The first intimations of deafness occurred when Beethoven was 27, and the deepening anxiety over this is what Lockwood calls "one of the essential facts of his early maturity." As Beethoven wrote, "I will seize Fate by the throat; it will certainly not bend and crush me completely" (p. 115). In 1818, at the age of 47, Beethoven was so deaf that he had to use conversation books, but apparently he was never completely deaf, and in spite of his illnesses and deafness it is important to remember that he maintained a vigorous schedule of work during all of these years and produced a consistent body of remarkable compositions in a variety of genres, advancing artistically to the end.

We are continuously reminded of the curious split in Beethoven’s personality. In times of the worst adversity he was able to produce the largest number of his most sublime works. At the same time he lived a life that can only be described as one of squalor, disappointment, and total chaos. The deafness "had a lasting and debilitating effect on Beethoven’s ability to deal with the world around him, most of all on his social life and performing career, and it undoubtedly had a powerful effect on the character and content of his work" (p. 122). At the same time it may have helped him as a way of protecting his inner creative forces from the intrusions of the social world around him.

Lockwood points out that it also may have given him an excuse for the "violent surliness with which he held the greater world of people, business, and money in contempt. It also gave him a way of justifying to himself his lifelong rage and alienation" (p. 122). The onset of deafness caused Beethoven to make a change in his working methods and establish better control and organization of his compositions by the use of sketchbooks. Lockwood points out the remarkable contrast between his meticulous scores and the filth and disorganization in his home. In a previous publication (6), I have discussed the importance for a creative individual to be able to wall off his or her psychopathology from the creative process, a task that Beethoven accomplished admirably, although it certainly did not make him a very pleasant person to be around. By this walling-off process, his genius was able to express itself fully without the intrusion of his psychopathology, and that is I am sure an extremely important factor in his remarkable originality and creativity.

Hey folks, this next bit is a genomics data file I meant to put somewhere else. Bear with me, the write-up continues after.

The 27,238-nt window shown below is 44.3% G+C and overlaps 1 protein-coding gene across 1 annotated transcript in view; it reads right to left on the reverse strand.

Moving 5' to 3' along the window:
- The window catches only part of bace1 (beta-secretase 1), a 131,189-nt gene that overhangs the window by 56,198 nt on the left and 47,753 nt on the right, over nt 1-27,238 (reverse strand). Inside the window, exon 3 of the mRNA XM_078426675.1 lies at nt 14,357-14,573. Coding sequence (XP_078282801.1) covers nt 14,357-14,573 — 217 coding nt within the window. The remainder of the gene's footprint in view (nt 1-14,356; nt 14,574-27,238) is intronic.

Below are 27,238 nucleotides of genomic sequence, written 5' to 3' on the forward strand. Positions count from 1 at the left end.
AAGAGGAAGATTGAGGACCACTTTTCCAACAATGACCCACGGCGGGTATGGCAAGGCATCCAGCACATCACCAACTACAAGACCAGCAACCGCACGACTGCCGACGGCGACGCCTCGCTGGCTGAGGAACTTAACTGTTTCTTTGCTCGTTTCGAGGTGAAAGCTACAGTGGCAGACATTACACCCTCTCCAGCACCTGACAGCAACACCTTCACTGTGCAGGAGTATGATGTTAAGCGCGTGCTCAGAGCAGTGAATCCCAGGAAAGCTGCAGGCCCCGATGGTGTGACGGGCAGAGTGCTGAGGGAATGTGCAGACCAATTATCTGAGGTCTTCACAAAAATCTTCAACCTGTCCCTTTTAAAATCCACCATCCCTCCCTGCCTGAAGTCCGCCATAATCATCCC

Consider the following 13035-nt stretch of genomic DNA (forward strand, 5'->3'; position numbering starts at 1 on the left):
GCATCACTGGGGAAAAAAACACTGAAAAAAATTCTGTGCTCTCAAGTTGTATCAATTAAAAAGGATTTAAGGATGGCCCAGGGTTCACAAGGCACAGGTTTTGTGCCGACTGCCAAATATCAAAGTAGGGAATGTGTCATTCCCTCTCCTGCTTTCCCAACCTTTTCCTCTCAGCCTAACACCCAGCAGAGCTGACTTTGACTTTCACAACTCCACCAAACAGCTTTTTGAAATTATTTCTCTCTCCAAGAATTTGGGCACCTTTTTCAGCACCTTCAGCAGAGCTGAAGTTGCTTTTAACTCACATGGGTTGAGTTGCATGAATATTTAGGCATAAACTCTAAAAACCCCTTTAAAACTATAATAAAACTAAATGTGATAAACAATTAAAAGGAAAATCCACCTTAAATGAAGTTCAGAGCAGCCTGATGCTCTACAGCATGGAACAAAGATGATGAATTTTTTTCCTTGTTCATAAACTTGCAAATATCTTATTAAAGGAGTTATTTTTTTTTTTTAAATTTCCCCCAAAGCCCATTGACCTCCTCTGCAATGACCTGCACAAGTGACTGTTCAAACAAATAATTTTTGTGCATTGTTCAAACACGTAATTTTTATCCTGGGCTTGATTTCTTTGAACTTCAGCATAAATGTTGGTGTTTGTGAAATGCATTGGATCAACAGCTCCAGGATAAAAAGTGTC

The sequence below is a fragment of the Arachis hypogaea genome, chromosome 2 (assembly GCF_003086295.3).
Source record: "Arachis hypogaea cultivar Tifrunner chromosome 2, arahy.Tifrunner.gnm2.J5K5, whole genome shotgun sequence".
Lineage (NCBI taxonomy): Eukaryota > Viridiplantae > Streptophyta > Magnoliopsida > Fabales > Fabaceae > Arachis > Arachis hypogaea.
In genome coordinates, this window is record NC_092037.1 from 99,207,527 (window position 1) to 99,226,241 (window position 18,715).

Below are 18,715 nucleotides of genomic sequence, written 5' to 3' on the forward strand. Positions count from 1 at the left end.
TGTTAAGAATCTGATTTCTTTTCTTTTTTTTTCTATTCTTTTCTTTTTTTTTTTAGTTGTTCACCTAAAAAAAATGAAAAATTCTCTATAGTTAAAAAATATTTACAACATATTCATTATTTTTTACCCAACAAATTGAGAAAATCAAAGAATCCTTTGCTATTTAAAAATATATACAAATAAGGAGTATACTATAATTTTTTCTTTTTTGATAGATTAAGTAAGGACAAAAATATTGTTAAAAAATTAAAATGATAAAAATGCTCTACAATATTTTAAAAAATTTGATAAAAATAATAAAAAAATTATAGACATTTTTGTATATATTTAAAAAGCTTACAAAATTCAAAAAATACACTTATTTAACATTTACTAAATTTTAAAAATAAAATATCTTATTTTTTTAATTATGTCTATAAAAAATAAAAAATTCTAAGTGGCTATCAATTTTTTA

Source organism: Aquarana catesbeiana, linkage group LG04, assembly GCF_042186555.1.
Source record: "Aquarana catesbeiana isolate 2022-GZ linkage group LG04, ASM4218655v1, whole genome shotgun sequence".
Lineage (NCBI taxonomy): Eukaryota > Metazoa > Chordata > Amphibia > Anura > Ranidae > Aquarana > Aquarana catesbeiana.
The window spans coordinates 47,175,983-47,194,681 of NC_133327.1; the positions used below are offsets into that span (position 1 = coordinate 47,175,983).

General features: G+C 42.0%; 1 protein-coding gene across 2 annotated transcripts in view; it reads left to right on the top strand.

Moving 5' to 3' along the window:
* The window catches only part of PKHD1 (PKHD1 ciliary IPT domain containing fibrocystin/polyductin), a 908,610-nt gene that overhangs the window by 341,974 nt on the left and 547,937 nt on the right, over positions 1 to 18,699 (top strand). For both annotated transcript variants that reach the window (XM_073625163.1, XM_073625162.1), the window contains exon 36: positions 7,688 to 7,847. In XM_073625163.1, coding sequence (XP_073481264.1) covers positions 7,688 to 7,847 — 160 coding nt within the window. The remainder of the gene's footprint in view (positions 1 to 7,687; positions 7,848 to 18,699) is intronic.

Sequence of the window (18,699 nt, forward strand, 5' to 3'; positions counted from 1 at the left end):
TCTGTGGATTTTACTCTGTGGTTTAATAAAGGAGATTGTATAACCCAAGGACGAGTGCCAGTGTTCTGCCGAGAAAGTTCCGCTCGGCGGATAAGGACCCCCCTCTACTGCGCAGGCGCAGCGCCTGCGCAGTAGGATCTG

What emerges from the book, which is NOT a psychobiography and simply chronicles the events of Beethoven’s life and presents a musicological analysis of his works, is that Beethoven was a creative genius striving more and more to reach deeper and deeper into the transcendent truths that only art can provide. His total dedication to his work resulted in a climb toward greater and greater heights of sublimity in his compositions, and his final works, especially the last quartets, are among the closest approaches to the transcendental realm ever produced by an artist.

Burk J: The Life and Works of Beethoven. New York, Modern Library, 1946
 
Cooper M: Beethoven: The Last Decade, 1817–1827. New York, Oxford University Press, 1970
 
Demarliave J: Beethoven’s Quartets. New York, Dover Publications, 1961
 
Kerman J: The Beethoven Quartets. New York, Alfred A Knopf, 1967
 
Forbes E (ed): Thayer’s Life of Beethoven, vols 1, 2. Princeton, NJ, Princeton University Press, 1967
 
Chessick R: Emotional Illness and Creativity. Madison, Conn, International Universities Press, 1999
 
+

References

Burk J: The Life and Works of Beethoven. New York, Modern Library, 1946
 
Cooper M: Beethoven: The Last Decade, 1817–1827. New York, Oxford University Press, 1970
 
Demarliave J: Beethoven’s Quartets. New York, Dover Publications, 1961
 
Kerman J: The Beethoven Quartets. New York, Alfred A Knopf, 1967
 
Forbes E (ed): Thayer’s Life of Beethoven, vols 1, 2. Princeton, NJ, Princeton University Press, 1967
 
Chessick R: Emotional Illness and Creativity. Madison, Conn, International Universities Press, 1999
 
+
+

CME Activity

There is currently no quiz available for this resource. Please click here to go to the CME page to find another.
Submit a Comments
Please read the other comments before you post yours. Contributors must reveal any conflict of interest.
Comments are moderated and will appear on the site at the discertion of APA editorial staff.

* = Required Field
(if multiple authors, separate names by comma)
Example: John Doe



Related Content
Books
The American Psychiatric Publishing Textbook of Substance Abuse Treatment, 4th Edition > Chapter 45.  >
Topic Collections
Psychiatric News
PubMed Articles